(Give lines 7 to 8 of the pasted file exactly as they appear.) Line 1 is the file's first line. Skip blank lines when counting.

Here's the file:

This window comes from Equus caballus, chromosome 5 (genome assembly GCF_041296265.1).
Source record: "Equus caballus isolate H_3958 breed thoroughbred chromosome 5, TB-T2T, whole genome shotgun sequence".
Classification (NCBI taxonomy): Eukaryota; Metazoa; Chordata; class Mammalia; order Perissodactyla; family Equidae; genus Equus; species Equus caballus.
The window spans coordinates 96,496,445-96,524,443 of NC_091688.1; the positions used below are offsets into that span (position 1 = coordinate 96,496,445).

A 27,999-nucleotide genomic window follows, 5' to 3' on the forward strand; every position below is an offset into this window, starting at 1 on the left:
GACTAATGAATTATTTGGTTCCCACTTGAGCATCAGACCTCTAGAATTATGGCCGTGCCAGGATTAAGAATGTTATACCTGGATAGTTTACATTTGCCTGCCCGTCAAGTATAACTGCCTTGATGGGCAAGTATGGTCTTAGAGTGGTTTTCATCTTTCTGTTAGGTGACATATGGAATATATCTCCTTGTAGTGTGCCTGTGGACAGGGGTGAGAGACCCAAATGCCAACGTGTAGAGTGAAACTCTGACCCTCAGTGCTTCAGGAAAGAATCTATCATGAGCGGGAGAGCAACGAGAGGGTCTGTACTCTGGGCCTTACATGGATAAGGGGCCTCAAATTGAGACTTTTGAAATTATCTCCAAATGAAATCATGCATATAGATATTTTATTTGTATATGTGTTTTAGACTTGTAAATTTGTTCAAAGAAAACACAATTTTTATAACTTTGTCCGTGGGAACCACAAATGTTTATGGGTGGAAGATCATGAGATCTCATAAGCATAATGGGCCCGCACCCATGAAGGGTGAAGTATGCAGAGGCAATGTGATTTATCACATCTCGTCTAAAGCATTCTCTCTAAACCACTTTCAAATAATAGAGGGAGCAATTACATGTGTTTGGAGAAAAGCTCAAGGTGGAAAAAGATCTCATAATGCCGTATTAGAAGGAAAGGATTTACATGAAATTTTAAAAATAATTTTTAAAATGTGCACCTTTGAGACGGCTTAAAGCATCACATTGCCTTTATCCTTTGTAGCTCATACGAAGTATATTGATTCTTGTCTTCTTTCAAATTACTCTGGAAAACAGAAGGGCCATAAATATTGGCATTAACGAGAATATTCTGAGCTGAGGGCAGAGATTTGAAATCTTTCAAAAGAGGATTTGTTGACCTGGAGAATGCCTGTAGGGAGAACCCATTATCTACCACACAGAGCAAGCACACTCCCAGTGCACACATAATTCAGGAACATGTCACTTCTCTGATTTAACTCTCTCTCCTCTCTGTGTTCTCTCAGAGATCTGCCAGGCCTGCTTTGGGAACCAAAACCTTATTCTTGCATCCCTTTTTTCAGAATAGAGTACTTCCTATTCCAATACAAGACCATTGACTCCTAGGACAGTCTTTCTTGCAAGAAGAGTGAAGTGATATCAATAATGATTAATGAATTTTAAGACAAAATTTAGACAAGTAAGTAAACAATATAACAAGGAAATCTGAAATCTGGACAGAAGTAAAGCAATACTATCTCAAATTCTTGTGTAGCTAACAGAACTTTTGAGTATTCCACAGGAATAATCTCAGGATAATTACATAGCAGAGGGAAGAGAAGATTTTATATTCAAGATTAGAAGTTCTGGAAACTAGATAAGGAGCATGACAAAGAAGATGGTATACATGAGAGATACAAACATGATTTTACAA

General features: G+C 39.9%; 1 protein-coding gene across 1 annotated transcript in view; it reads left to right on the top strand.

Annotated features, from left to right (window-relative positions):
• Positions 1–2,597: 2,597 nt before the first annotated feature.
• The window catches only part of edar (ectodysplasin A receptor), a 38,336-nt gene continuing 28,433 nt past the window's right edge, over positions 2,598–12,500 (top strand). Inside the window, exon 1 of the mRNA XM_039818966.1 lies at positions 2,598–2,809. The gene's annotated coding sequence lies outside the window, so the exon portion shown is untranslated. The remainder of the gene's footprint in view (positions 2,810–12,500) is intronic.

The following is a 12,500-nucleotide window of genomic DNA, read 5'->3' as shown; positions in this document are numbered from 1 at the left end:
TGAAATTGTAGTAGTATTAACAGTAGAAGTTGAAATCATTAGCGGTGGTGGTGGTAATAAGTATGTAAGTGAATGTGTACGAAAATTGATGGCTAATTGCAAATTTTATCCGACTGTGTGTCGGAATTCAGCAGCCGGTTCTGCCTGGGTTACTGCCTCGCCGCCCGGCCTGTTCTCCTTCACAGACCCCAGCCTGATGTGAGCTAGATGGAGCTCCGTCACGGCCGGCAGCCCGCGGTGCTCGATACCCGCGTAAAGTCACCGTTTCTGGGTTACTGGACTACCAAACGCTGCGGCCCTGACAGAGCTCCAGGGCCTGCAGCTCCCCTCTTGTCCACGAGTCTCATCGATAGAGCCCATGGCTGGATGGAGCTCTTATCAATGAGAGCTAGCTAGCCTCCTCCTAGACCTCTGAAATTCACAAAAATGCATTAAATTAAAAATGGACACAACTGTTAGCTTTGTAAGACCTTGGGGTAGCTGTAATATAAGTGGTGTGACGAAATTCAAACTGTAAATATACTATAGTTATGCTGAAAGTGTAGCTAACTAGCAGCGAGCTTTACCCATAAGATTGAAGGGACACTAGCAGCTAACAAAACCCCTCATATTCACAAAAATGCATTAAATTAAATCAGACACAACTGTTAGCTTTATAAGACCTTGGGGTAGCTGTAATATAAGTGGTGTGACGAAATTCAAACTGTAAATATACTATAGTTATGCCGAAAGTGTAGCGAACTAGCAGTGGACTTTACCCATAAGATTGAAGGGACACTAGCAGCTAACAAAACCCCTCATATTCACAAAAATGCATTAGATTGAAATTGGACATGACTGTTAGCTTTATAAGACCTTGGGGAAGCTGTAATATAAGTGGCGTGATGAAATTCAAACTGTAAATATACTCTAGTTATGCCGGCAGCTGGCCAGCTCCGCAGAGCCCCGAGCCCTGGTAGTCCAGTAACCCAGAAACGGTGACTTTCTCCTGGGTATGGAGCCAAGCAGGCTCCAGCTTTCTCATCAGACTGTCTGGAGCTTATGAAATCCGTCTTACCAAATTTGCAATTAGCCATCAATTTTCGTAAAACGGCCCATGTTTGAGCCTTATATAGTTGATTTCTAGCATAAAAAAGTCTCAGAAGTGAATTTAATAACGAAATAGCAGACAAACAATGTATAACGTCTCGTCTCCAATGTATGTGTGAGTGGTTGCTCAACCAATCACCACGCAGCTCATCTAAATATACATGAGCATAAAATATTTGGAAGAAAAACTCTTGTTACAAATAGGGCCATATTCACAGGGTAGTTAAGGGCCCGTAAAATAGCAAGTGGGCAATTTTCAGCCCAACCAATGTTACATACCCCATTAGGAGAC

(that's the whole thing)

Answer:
General features: G+C 39.9%; 1 protein-coding gene across 1 annotated transcript in view; it reads left to right on the top strand.

Annotated features, from left to right (window-relative positions):